Today's Editorial

Today's Editorial - 26 March 2024

‘Billionaire Raj’ is pushing India toward autocracy

Why In News:

According to the new study by the World Inequality Lab, “the ‘Billionaire Raj’ headed by India’s modern bourgeoisie is now more unequal than the British Raj headed by the colonialist forces.”

Key Points:

  • India’s soaring income inequality is now among the highest in the world. 
    • The gap between the haves and have-nots is starker than in the US, Brazil and South Africa, and worse than in the country’s own history under foreign rule.
  • The report, which spans a century, shines a spotlight on 2014-2022, the first eight years of rule by the right-wing Bharatiya Janata Party.

Key observation of study:

    • With BJP seeking a third term in the upcoming general elections, the researchers corroborate something that’s been evident to economists for some time. 
      • While inequality has grown since the 1980s, in step with a lopsided distribution of gains from globalization across the world, has spawned a tiny class of super-rich. 
  • Fewer than 10,000 individuals in a population of 9,200 lakh adults earn an average Rs 48 crore, more than 2,000 times the average income of around Rs 2,33,415. 
        • Nine out of 10 Indians earn less than the average.
    • The studies years have been exceptionally generous to the affluent. Those at the very top of the pyramid saw their real income double. 
      • That surge has been four times faster than the growth enjoyed by the median earner. 
      • At the 99.99 percent percentile mark of the distribution, wealth increased by 175 percent, compared with 50 percent at the midpoint.
  • A handful of tycoons — such as Mukesh Ambani, Gautam Adani and Sajjan Jindal — have entered the leagues of the world’s richest people. 
      • They did so not by putting innovative products and services in global markets, but by carving up domestic industries such as transportation, telecom, power and gas, metals, retail, media and new energy. 
      • According to the study, the BJP government rewarded large businesses with tax cuts and awarded them prized monopoly assets like airports.  
        • The billionaires got juicy deals when buying bankrupt firms and lobbied — often successfully — for protectionist trade policies. 
        • At the same time, India’s rules on foreign direct investment protected the national team from muscular global rivals.
    • None of this trickled down to workers: The share of manufacturing, which could have created jobs for the bulging youth population, has shrunk to 13 percent of the overall output, compared with 28 percent in China. 
      • This is despite Rs 2,00,070 crore in subsidies for investors putting up factories to cut their reliance on the People’s Republic. Real, or inflation-adjusted, wages have been stagnant for a decade. 
  • Startups mushroomed as a result of digitization and cheap money during the pandemic. 
    • But they only created a tiny cohort of paper billionaires — and a large army of gig workers.

  • With two out of five young college graduates out of work, India’s employment crisis is acute.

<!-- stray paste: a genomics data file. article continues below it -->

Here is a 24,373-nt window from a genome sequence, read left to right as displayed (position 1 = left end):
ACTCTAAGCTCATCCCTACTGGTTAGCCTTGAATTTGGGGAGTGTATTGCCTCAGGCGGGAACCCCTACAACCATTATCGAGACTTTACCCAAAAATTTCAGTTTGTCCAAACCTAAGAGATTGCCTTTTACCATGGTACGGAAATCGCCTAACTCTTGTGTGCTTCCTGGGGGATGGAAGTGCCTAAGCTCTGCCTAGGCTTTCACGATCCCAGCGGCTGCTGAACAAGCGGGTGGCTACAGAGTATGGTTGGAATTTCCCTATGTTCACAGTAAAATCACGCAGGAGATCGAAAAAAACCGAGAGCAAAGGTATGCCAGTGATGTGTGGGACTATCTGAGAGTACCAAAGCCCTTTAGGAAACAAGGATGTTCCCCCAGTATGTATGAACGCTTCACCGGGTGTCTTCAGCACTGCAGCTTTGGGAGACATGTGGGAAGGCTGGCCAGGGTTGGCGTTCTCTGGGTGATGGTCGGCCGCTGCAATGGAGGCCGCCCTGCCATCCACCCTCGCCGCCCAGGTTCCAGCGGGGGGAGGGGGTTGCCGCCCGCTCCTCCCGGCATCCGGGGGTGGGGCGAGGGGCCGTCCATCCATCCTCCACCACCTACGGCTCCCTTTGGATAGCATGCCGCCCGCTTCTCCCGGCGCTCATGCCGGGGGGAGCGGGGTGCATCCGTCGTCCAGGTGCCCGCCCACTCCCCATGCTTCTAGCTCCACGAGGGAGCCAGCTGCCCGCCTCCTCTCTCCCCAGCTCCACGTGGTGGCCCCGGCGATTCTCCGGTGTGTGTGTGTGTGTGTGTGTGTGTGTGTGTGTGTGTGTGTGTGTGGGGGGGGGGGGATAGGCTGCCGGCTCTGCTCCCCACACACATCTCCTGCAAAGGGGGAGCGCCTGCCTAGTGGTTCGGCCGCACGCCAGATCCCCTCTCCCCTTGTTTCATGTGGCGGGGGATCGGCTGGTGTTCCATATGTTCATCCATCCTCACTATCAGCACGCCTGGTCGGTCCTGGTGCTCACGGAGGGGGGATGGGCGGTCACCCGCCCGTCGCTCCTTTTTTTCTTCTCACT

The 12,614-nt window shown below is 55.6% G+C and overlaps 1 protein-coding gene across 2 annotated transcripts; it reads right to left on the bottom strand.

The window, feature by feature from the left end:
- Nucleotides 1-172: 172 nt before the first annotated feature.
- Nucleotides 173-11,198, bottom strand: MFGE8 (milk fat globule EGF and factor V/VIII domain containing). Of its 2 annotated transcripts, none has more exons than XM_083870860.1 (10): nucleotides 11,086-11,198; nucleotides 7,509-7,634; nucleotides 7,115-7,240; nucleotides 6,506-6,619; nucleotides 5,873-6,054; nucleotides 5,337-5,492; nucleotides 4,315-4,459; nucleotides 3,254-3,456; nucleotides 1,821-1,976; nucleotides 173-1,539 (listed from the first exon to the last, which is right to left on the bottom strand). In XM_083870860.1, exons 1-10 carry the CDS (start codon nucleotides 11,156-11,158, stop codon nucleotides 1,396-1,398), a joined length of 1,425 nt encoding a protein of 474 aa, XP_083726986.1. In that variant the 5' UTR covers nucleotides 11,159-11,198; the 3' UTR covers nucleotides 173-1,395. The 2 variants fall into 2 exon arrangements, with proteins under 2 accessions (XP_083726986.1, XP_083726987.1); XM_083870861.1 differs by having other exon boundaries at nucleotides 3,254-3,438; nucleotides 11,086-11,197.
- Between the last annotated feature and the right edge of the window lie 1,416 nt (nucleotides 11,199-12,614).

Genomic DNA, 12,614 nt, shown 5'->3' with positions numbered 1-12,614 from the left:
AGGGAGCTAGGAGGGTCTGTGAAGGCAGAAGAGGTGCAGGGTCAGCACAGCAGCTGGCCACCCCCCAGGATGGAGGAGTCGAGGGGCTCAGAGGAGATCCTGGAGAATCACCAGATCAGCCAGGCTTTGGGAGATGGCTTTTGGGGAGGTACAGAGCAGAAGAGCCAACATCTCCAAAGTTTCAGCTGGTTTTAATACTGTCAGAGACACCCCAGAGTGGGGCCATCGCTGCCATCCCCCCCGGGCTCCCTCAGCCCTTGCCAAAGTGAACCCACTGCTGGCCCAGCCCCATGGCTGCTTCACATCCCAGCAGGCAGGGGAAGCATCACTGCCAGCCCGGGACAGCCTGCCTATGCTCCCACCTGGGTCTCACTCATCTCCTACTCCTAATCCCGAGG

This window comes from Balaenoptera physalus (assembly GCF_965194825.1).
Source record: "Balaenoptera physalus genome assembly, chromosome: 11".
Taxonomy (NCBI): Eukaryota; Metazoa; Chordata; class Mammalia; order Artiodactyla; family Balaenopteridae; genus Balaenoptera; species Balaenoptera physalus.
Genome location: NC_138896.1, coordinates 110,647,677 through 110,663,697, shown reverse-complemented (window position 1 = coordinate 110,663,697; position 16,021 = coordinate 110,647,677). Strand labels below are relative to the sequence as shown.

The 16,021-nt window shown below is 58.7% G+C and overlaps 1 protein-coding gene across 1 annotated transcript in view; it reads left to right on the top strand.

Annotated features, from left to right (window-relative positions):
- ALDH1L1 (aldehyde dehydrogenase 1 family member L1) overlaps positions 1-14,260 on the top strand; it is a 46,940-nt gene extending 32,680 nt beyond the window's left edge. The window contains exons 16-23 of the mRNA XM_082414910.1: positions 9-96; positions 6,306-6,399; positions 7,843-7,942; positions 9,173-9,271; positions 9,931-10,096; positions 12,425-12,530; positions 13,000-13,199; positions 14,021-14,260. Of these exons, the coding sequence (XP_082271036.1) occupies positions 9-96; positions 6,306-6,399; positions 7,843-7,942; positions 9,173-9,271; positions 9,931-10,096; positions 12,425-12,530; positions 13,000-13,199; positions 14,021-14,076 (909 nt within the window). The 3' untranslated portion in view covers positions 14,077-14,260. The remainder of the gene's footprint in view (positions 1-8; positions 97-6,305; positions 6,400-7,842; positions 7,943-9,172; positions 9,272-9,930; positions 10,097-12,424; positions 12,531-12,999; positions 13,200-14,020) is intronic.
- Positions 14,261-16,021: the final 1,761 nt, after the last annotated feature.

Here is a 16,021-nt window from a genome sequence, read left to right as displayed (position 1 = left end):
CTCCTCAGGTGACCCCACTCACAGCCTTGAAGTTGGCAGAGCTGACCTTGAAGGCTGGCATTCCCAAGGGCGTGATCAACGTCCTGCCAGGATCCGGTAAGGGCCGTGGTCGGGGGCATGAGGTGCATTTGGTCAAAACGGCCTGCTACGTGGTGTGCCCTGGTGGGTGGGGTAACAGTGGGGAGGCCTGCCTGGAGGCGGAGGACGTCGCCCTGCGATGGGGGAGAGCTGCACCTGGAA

• And yet the mainstream media, dominated by rich business groups, refuses to cover protests by desperate youth demanding government jobs. The state-run railway network is badly understaffed. 
    • Regular army recruitment has been replaced by tours of duty from which 75 percent of soldiers would be demobilized after four years, a sorry experiment that might only produce combat-trained mercenaries for global warfare and security guards for the private sector. 
    • Young people are lining up for jobs in Israel, or getting lured by agents to fight in the Russia-Ukraine war. 
    • Farmers are restive about unviability of crop production amid rapid climate change.

Analysis of the study:

    • The rich have funneled Rs 12,504 crore to the BJP — 58 percent of all known political funding since 2018 — according to an analysis by a consortium of media organizations and independent journalists. 
      • It’s reasonable to assume that the wealthy are seeking to advance their interests. 
      • A chunk of these donations, transferred anonymously via bearer bonds, is currently causing grief to the government and its backers. 
  • The Supreme Court has declared the bonds as unconstitutional and forced disclosures, despite all efforts by the state and business interests to keep voters from knowing who gave money to whom.
    • But the discomfiture of the rich is not the issue. What’s more worrying is their cynical confidence. They seem to believe that the broader electorate has been so polarized along religious lines that voters won’t care about even the most egregious quid pro quo between politics and business. 
      • After all, the poor are receiving some state funds in their bank accounts as subsidies for shelter, cooking gas, and toilets. Almost 80 crore Indians are now on a monthly ration of free food.
    • This will be the first national election since the V-Dem Institute, an independent research unit at the University of Gothenburg in Sweden, classified India as an “electoral autocracy” in 2021. 
  • A ninth straight year of gains in benchmark indexes will attract both domestic savings and global liquidity. 
    • This is important because when we consider the top 10 percent of the population, the Chinese are slightly ahead of Indians — in control of 70 percent of national wealth, according to the inequality report.


The report shows that from 2014 to 2021 Indian rich persons become more rich and poor become more poor. But in terms of economic growth and investment India has taken a huge stride. Hence a comprehensive approach is needed for the sustainable development of the country.